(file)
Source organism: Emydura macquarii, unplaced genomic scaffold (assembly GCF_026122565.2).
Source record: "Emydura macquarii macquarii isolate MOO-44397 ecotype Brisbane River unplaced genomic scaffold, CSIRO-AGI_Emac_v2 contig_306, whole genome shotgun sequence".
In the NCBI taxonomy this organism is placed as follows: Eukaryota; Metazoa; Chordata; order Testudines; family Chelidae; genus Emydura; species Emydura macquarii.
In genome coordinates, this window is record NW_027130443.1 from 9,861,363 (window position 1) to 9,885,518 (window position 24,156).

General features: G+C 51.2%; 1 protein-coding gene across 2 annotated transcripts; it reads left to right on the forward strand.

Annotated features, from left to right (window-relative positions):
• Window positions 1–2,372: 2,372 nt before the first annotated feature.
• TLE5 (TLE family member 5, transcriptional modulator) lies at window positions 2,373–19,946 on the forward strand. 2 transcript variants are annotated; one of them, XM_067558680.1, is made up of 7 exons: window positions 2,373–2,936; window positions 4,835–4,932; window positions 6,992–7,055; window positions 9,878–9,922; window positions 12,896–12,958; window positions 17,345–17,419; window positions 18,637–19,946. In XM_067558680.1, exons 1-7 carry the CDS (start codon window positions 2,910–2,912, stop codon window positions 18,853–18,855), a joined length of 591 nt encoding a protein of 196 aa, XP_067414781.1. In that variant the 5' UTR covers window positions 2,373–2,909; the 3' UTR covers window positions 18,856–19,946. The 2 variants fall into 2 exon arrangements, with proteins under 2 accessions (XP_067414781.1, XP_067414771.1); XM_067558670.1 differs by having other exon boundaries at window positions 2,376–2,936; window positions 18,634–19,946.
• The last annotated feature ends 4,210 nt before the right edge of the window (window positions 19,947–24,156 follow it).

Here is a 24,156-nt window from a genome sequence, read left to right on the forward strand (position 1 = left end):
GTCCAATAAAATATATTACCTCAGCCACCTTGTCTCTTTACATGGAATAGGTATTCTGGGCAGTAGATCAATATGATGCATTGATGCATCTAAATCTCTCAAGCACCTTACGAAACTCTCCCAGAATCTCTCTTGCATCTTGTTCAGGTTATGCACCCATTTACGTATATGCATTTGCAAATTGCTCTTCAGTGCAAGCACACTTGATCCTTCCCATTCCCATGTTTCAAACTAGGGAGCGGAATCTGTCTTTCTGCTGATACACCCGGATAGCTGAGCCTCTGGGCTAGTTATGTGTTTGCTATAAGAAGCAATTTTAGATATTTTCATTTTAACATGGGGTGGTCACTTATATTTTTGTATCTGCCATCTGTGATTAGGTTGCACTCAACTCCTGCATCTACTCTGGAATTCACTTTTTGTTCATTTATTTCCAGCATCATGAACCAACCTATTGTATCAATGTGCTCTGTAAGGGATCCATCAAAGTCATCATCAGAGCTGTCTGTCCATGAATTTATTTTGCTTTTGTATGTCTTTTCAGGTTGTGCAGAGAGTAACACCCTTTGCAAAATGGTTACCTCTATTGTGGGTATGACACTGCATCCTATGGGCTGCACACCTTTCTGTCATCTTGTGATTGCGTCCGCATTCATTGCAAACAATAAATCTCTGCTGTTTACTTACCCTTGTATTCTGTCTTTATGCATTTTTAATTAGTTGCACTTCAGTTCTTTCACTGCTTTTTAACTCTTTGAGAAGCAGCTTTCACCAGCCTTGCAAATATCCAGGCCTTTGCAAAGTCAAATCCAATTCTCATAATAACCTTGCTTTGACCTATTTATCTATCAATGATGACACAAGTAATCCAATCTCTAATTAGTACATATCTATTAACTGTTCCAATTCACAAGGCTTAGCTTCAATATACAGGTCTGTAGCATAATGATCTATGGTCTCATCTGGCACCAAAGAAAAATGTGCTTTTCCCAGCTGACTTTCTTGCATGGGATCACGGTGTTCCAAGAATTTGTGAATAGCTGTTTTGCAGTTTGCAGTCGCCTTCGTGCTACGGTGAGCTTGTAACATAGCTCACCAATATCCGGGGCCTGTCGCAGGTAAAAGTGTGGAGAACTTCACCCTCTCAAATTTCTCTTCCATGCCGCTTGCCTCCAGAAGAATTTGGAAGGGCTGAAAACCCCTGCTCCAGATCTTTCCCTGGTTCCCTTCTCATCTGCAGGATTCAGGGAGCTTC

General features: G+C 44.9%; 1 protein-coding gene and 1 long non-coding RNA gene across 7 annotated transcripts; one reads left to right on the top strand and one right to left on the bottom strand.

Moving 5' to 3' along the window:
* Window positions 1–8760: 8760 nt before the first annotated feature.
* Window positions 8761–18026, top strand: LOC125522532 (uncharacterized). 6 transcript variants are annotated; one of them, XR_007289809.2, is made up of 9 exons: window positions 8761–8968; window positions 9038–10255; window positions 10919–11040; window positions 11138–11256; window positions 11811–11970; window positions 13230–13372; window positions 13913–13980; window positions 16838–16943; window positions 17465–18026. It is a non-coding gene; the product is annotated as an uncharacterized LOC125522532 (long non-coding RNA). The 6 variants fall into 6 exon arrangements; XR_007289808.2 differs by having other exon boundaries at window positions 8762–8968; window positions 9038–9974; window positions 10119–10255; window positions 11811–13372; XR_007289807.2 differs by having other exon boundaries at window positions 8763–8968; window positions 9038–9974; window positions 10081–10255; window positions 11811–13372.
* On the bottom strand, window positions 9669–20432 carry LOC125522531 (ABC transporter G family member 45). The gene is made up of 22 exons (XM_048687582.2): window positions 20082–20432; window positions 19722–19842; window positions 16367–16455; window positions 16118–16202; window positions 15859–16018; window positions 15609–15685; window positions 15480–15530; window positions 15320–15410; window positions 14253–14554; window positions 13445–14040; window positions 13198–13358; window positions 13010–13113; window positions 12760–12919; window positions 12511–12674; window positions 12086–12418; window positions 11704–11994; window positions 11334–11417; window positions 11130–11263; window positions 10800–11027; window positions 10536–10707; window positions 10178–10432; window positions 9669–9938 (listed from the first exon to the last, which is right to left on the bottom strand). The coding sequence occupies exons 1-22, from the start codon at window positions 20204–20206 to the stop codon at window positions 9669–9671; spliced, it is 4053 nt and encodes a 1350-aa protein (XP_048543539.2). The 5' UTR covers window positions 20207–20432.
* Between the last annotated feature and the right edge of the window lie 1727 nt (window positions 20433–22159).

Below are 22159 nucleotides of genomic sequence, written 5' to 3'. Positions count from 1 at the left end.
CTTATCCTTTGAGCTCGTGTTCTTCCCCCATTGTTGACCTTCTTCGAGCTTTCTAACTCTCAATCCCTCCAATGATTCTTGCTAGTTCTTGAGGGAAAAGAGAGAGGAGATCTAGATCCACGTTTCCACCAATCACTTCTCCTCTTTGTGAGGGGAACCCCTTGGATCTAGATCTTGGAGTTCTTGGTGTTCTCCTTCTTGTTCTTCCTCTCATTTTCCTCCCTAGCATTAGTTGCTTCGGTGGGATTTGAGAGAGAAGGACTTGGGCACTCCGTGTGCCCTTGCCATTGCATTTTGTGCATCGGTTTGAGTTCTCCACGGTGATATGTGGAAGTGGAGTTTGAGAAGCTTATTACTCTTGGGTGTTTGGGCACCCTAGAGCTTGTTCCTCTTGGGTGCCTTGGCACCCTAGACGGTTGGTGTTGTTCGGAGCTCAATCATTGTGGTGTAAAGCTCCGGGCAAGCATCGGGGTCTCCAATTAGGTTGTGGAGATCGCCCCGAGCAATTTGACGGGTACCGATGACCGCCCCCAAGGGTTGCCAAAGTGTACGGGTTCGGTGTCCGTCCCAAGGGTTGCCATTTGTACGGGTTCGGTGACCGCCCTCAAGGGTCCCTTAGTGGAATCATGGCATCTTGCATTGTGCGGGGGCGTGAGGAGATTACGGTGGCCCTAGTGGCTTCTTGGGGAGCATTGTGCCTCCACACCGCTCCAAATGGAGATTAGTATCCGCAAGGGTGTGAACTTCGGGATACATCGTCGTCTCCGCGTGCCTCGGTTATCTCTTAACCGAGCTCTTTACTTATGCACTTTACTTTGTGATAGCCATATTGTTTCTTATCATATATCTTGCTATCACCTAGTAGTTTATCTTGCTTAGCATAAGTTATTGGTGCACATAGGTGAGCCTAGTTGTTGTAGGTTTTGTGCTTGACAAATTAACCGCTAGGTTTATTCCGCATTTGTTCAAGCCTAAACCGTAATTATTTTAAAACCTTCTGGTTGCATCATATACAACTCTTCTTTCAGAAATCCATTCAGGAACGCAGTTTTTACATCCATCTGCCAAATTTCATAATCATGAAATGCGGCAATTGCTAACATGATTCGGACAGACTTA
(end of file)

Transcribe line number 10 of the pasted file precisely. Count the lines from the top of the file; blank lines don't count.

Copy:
Here is a 24,156-nt window from a genome sequence, read left to right on the forward strand (position 1 = left end):